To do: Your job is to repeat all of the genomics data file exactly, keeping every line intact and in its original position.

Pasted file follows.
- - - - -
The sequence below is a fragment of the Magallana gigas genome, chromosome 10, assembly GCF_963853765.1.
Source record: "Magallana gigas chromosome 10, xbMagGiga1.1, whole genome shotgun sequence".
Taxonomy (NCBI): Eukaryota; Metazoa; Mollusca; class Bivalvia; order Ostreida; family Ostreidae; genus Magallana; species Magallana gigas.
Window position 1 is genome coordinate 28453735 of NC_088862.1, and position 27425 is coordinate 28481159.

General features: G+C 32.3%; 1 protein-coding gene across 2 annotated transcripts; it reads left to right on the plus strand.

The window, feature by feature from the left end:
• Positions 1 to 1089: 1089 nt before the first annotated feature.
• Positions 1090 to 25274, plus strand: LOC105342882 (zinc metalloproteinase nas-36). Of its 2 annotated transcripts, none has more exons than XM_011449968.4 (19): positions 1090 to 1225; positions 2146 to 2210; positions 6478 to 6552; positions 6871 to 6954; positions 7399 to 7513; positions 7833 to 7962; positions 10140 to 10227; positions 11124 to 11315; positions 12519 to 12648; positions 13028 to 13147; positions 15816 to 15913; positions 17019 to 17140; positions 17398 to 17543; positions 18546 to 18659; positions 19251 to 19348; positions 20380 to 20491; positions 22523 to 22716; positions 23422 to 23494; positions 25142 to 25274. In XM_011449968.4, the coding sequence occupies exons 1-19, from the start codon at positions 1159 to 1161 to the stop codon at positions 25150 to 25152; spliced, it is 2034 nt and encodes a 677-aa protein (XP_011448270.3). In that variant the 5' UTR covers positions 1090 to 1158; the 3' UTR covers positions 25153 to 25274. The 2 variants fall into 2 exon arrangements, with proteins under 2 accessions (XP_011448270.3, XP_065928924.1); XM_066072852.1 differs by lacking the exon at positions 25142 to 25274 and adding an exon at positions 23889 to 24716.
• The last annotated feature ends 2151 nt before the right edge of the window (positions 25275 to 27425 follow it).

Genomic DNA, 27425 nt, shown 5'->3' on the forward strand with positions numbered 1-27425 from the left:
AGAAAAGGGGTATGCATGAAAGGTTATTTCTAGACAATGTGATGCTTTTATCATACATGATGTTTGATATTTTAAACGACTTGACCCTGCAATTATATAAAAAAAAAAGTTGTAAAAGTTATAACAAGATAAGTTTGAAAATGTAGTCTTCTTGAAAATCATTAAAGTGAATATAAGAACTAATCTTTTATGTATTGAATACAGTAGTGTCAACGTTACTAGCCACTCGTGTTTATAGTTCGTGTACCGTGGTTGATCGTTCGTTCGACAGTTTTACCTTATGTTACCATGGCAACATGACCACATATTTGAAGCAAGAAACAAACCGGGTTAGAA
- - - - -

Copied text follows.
The sequence below is a fragment of the Magallana gigas genome, chromosome 10, assembly GCF_963853765.1.
Source record: "Magallana gigas chromosome 10, xbMagGiga1.1, whole genome shotgun sequence".
Taxonomy (NCBI): Eukaryota; Metazoa; Mollusca; class Bivalvia; order Ostreida; family Ostreidae; genus Magallana; species Magallana gigas.
Window position 1 is genome coordinate 28453735 of NC_088862.1, and position 27425 is coordinate 28481159.

General features: G+C 32.3%; 1 protein-coding gene across 2 annotated transcripts; it reads left to right on the plus strand.

The window, feature by feature from the left end:
• Positions 1 to 1089: 1089 nt before the first annotated feature.
• Positions 1090 to 25274, plus strand: LOC105342882 (zinc metalloproteinase nas-36). Of its 2 annotated transcripts, none has more exons than XM_011449968.4 (19): positions 1090 to 1225; positions 2146 to 2210; positions 6478 to 6552; positions 6871 to 6954; positions 7399 to 7513; positions 7833 to 7962; positions 10140 to 10227; positions 11124 to 11315; positions 12519 to 12648; positions 13028 to 13147; positions 15816 to 15913; positions 17019 to 17140; positions 17398 to 17543; positions 18546 to 18659; positions 19251 to 19348; positions 20380 to 20491; positions 22523 to 22716; positions 23422 to 23494; positions 25142 to 25274. In XM_011449968.4, the coding sequence occupies exons 1-19, from the start codon at positions 1159 to 1161 to the stop codon at positions 25150 to 25152; spliced, it is 2034 nt and encodes a 677-aa protein (XP_011448270.3). In that variant the 5' UTR covers positions 1090 to 1158; the 3' UTR covers positions 25153 to 25274. The 2 variants fall into 2 exon arrangements, with proteins under 2 accessions (XP_011448270.3, XP_065928924.1); XM_066072852.1 differs by lacking the exon at positions 25142 to 25274 and adding an exon at positions 23889 to 24716.
• The last annotated feature ends 2151 nt before the right edge of the window (positions 25275 to 27425 follow it).

Genomic DNA, 27425 nt, shown 5'->3' on the forward strand with positions numbered 1-27425 from the left:
AGAAAAGGGGTATGCATGAAAGGTTATTTCTAGACAATGTGATGCTTTTATCATACATGATGTTTGATATTTTAAACGACTTGACCCTGCAATTATATAAAAAAAAAAGTTGTAAAAGTTATAACAAGATAAGTTTGAAAATGTAGTCTTCTTGAAAATCATTAAAGTGAATATAAGAACTAATCTTTTATGTATTGAATACAGTAGTGTCAACGTTACTAGCCACTCGTGTTTATAGTTCGTGTACCGTGGTTGATCGTTCGTTCGACAGTTTTACCTTATGTTACCATGGCAACATGACCACATATTTGAAGCAAGAAACAAACCGGGTTAGAA